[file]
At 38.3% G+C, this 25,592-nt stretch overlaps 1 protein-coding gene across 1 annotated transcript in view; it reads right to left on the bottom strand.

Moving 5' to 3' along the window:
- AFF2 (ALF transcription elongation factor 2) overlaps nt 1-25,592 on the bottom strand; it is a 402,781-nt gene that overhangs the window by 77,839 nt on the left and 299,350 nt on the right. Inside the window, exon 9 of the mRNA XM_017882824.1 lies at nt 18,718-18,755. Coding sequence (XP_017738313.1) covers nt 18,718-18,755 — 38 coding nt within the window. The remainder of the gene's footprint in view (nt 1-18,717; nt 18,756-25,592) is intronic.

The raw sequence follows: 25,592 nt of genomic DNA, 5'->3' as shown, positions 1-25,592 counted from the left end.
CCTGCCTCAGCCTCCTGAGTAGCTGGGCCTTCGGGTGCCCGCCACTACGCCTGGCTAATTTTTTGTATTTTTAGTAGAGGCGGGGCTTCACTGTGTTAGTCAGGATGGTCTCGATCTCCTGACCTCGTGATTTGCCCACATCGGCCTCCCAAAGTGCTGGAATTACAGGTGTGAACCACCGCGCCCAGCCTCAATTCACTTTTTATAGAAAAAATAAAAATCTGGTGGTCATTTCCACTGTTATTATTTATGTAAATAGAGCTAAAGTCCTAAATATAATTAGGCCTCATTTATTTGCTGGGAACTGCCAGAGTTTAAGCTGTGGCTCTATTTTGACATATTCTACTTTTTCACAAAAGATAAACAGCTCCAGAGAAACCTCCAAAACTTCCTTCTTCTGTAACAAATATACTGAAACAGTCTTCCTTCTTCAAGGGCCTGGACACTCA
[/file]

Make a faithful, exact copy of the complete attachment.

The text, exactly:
At 38.3% G+C, this 25,592-nt stretch overlaps 1 protein-coding gene across 1 annotated transcript in view; it reads right to left on the bottom strand.

Moving 5' to 3' along the window:
- AFF2 (ALF transcription elongation factor 2) overlaps nt 1-25,592 on the bottom strand; it is a 402,781-nt gene that overhangs the window by 77,839 nt on the left and 299,350 nt on the right. Inside the window, exon 9 of the mRNA XM_017882824.1 lies at nt 18,718-18,755. Coding sequence (XP_017738313.1) covers nt 18,718-18,755 — 38 coding nt within the window. The remainder of the gene's footprint in view (nt 1-18,717; nt 18,756-25,592) is intronic.

The raw sequence follows: 25,592 nt of genomic DNA, 5'->3' as shown, positions 1-25,592 counted from the left end.
CCTGCCTCAGCCTCCTGAGTAGCTGGGCCTTCGGGTGCCCGCCACTACGCCTGGCTAATTTTTTGTATTTTTAGTAGAGGCGGGGCTTCACTGTGTTAGTCAGGATGGTCTCGATCTCCTGACCTCGTGATTTGCCCACATCGGCCTCCCAAAGTGCTGGAATTACAGGTGTGAACCACCGCGCCCAGCCTCAATTCACTTTTTATAGAAAAAATAAAAATCTGGTGGTCATTTCCACTGTTATTATTTATGTAAATAGAGCTAAAGTCCTAAATATAATTAGGCCTCATTTATTTGCTGGGAACTGCCAGAGTTTAAGCTGTGGCTCTATTTTGACATATTCTACTTTTTCACAAAAGATAAACAGCTCCAGAGAAACCTCCAAAACTTCCTTCTTCTGTAACAAATATACTGAAACAGTCTTCCTTCTTCAAGGGCCTGGACACTCA